Rosemary-Honey Braised Lamb Ribs
I had leftover lamb ribs in the freezer that I wanted to use before my run in the park. When I returned out of breath, the last thing I wanted to do after my shower was to go to the grocery store. I searched the Food Network and found this Ming Tsai recipe using lamb shoulder. The list of ingredients, except for the chickpeas, were all in my cupboard so I used a can of butter beans instead. It also gave me a chance to use the fresh honey I bought at a farm when we were in Long Island. September is only a couple of weeks away and the dish made me look forward to autumn. I love braising cheap cuts of meat because it only requires using one pot where I can put everything together and leave it for several hours without worrying about overcooking. My favorite part is pouring the leftover sauce on top of the dish before serving. The liquid is thick and the flavors become concentrated. For this dish, the honey just gave the sauce a subtle hint of sweetness.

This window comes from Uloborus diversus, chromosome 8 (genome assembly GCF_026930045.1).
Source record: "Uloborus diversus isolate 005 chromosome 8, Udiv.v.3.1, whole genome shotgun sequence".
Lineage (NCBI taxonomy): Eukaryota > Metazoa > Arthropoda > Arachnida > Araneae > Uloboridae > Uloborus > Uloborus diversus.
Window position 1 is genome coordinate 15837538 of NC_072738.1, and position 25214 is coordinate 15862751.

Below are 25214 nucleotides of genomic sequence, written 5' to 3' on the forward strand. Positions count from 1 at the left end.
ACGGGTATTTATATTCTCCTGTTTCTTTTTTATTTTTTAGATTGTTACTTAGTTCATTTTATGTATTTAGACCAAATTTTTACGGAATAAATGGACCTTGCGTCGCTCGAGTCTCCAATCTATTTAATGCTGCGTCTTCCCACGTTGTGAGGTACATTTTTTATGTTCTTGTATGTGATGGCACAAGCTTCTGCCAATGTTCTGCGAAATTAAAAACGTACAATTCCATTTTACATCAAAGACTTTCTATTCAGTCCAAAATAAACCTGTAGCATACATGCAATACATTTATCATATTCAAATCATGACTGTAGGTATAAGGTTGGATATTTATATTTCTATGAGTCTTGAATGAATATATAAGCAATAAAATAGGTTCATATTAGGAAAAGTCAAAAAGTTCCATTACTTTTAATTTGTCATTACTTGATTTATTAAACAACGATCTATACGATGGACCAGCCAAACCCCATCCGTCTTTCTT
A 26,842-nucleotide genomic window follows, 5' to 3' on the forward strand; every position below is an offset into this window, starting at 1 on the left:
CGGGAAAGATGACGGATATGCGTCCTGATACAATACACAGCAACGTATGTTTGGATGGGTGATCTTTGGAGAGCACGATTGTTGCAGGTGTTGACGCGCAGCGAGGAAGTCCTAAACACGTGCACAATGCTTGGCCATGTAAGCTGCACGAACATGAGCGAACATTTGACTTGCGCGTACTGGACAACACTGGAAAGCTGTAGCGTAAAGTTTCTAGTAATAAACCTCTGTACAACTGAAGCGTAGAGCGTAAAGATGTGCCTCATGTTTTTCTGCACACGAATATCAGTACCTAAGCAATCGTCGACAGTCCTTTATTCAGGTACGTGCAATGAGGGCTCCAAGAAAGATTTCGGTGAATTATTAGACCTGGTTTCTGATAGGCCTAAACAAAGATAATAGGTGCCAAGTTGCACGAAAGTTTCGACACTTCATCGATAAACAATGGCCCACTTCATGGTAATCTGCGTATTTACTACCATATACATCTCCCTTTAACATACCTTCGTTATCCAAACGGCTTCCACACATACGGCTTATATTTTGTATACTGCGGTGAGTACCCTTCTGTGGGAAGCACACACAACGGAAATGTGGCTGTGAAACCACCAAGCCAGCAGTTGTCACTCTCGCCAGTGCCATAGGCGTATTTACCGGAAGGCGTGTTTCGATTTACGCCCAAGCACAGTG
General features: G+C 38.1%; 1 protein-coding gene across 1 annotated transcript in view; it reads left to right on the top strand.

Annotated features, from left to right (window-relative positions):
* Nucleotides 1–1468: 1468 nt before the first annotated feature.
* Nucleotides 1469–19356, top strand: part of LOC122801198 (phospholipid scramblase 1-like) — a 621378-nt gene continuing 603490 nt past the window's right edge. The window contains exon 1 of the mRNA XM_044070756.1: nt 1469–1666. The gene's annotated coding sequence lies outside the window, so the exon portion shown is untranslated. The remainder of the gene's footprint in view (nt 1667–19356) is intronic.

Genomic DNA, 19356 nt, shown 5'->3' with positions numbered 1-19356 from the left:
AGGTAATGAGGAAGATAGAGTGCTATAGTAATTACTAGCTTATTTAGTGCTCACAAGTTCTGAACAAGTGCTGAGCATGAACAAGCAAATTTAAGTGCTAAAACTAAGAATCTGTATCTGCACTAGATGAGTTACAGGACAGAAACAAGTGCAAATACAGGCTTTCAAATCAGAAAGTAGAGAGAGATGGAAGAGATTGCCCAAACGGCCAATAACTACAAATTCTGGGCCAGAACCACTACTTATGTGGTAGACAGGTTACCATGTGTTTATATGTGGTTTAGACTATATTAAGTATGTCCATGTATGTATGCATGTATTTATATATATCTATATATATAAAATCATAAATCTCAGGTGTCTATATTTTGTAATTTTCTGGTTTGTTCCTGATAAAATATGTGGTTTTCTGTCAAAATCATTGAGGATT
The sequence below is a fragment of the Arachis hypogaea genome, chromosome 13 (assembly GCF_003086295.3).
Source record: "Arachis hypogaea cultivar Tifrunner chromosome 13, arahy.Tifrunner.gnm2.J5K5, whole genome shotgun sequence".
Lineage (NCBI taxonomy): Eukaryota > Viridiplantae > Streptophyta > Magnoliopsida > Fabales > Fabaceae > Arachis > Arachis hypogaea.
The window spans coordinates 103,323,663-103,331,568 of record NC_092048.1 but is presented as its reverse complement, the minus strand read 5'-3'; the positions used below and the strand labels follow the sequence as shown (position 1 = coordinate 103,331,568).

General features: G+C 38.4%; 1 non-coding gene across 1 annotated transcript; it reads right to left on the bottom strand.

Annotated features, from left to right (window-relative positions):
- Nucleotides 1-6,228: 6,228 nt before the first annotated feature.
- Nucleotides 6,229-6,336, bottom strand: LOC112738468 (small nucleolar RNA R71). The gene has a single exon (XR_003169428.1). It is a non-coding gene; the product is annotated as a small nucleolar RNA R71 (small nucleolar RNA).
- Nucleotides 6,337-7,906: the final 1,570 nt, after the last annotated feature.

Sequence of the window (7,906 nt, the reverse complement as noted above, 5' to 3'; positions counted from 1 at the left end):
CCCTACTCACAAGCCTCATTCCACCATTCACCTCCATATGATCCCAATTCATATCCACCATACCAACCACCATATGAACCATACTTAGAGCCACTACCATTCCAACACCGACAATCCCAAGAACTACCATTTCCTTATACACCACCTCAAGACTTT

6 pieces lamb ribs
2 sprigs of rosemary
1 cup all-purpose flour
1 tbsp chili powder
1 tbsp ground cumin
3 cloves of garlic, smashed
1 tbsp ginger, smashed
1 small red onion, finely chopped
1 carrot, diced
4 ribs of celery, chopped
2 bay leaves
1 cup red wine
1 can of butter beans, drained and rinsed
1 cup of honey
2 tbsps soy sauce
salt, pepper, Canola oil
1. Mix together the flour, chili powder and cumin in a platter and use to rub and cover the lamb. In a Dutch oven and working in batches to avoid overcrowding, heat some oil and brown the lamb on both sides, about 12 minutes per side. Remove the lamb and set aside on a plate.
2. Wipe the Dutch oven clean with a paper towel and place back on high heat. Coat again with oil and sautÃ© the garlic, ginger, onions, carrots and celery. Season with salt and pepper. Add rosemary and bay leaves and deglaze with red wine.
3. Add the butter beans, honey and soy sauce. Add back the lamb and some water to cover. Check for flavor of the braising liquid and season with salt and pepper to taste. Bring to a boil and reduce heat to simmer for about 1 to 2 hours, or until fork tender.